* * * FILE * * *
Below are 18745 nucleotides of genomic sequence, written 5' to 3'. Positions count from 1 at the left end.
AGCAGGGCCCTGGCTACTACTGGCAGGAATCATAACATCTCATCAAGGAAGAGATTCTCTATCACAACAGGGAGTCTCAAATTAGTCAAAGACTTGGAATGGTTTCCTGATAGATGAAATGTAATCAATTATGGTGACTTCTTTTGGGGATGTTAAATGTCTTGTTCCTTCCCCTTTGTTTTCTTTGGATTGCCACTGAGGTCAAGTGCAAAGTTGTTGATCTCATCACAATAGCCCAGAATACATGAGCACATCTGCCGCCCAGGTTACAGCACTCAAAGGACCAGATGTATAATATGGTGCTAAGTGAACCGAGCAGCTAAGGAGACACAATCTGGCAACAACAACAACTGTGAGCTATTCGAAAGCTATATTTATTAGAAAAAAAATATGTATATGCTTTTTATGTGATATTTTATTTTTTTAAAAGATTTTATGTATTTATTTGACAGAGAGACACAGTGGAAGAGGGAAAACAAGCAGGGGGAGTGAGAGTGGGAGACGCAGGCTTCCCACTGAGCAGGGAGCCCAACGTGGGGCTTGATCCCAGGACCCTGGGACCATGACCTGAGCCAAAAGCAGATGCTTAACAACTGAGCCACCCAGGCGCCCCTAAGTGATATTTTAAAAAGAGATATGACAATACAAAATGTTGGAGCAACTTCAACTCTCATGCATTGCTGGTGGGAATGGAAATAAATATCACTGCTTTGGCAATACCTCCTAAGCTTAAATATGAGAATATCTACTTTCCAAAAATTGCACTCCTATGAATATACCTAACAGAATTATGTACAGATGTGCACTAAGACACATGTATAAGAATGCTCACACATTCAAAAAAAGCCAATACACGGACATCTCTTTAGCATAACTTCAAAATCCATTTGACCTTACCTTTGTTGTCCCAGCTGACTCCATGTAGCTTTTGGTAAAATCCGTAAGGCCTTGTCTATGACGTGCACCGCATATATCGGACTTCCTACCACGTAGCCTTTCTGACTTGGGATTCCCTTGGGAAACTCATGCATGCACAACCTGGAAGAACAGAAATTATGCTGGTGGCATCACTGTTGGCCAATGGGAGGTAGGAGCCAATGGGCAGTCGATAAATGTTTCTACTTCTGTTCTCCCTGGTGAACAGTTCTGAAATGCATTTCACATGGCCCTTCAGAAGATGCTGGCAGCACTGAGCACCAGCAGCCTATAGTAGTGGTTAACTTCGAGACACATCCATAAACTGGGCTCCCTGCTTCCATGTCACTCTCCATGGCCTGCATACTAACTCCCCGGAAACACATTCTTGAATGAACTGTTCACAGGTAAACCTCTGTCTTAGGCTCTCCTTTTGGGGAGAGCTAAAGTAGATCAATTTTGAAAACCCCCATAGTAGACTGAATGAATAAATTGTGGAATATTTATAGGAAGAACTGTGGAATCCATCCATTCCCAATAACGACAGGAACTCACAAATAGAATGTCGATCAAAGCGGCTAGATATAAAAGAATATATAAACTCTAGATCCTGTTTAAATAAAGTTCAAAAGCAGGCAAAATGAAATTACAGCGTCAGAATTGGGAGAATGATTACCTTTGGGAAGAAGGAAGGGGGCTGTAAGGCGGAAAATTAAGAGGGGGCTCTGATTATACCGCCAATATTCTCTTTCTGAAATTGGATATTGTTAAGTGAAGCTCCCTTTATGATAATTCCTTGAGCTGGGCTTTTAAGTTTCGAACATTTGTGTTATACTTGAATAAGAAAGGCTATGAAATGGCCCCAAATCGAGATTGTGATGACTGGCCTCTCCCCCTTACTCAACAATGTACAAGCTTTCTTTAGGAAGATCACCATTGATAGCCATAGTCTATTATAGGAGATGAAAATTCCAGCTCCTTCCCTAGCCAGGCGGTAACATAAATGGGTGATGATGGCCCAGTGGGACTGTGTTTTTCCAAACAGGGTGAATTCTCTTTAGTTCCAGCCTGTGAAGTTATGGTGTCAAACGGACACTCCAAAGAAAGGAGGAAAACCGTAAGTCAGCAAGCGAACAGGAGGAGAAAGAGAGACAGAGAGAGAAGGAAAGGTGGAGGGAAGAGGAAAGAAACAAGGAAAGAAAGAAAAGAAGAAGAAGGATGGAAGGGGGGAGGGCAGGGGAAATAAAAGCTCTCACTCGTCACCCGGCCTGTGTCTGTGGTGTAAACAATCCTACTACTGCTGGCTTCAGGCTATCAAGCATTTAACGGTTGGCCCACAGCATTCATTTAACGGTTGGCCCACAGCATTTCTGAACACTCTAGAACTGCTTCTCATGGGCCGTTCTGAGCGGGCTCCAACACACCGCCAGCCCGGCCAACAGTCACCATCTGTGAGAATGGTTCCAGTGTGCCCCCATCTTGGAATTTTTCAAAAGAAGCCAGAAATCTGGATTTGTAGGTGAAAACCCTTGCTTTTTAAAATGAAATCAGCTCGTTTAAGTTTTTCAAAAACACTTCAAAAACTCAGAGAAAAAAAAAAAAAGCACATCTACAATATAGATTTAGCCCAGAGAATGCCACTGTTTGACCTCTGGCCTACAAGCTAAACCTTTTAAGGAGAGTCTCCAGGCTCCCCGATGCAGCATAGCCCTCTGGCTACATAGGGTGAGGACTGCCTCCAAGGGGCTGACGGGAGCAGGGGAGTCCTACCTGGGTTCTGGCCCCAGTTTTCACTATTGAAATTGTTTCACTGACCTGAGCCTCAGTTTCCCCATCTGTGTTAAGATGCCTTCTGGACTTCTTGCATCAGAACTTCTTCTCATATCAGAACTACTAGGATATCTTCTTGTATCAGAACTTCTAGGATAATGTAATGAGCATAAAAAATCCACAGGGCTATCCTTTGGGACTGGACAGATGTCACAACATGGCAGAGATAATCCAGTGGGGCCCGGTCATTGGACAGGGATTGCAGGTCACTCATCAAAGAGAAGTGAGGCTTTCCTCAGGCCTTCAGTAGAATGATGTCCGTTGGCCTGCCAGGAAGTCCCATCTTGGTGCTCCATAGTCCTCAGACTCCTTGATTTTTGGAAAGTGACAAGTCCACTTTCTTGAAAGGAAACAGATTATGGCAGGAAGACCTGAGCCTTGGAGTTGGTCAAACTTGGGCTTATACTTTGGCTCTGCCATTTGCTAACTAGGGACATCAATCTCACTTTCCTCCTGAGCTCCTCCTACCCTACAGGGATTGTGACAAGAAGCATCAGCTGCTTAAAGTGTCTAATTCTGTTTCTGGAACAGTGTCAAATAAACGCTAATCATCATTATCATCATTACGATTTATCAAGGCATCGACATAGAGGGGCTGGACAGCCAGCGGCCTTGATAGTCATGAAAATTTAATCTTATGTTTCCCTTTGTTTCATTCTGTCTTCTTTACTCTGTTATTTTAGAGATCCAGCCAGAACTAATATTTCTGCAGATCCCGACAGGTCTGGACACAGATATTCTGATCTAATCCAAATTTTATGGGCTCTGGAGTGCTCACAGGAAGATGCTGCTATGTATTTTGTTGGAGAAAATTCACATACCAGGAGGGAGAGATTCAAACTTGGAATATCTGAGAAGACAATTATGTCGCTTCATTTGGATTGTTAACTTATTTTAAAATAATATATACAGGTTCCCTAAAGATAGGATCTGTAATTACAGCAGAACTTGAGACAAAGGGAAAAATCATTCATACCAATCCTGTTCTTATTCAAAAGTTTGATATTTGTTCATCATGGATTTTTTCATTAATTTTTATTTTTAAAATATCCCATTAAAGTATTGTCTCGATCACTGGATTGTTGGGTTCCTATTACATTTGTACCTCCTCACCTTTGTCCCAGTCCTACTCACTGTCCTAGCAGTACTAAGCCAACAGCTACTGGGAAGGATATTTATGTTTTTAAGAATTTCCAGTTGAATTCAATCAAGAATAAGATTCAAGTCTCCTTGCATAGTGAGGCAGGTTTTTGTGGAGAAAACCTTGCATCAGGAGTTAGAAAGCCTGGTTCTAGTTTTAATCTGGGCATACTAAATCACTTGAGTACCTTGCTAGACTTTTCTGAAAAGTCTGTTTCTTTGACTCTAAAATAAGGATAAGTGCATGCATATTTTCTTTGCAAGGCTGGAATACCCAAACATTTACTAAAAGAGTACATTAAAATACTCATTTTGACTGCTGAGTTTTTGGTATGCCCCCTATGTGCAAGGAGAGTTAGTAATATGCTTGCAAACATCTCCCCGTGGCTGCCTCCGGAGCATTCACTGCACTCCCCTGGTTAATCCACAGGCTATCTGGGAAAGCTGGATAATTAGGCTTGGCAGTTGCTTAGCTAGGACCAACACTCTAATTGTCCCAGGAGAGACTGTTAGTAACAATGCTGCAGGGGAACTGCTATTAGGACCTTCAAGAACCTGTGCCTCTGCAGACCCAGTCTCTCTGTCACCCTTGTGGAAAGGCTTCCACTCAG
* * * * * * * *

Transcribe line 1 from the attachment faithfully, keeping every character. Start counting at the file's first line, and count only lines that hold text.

Below are 18745 nucleotides of genomic sequence, written 5' to 3'. Positions count from 1 at the left end.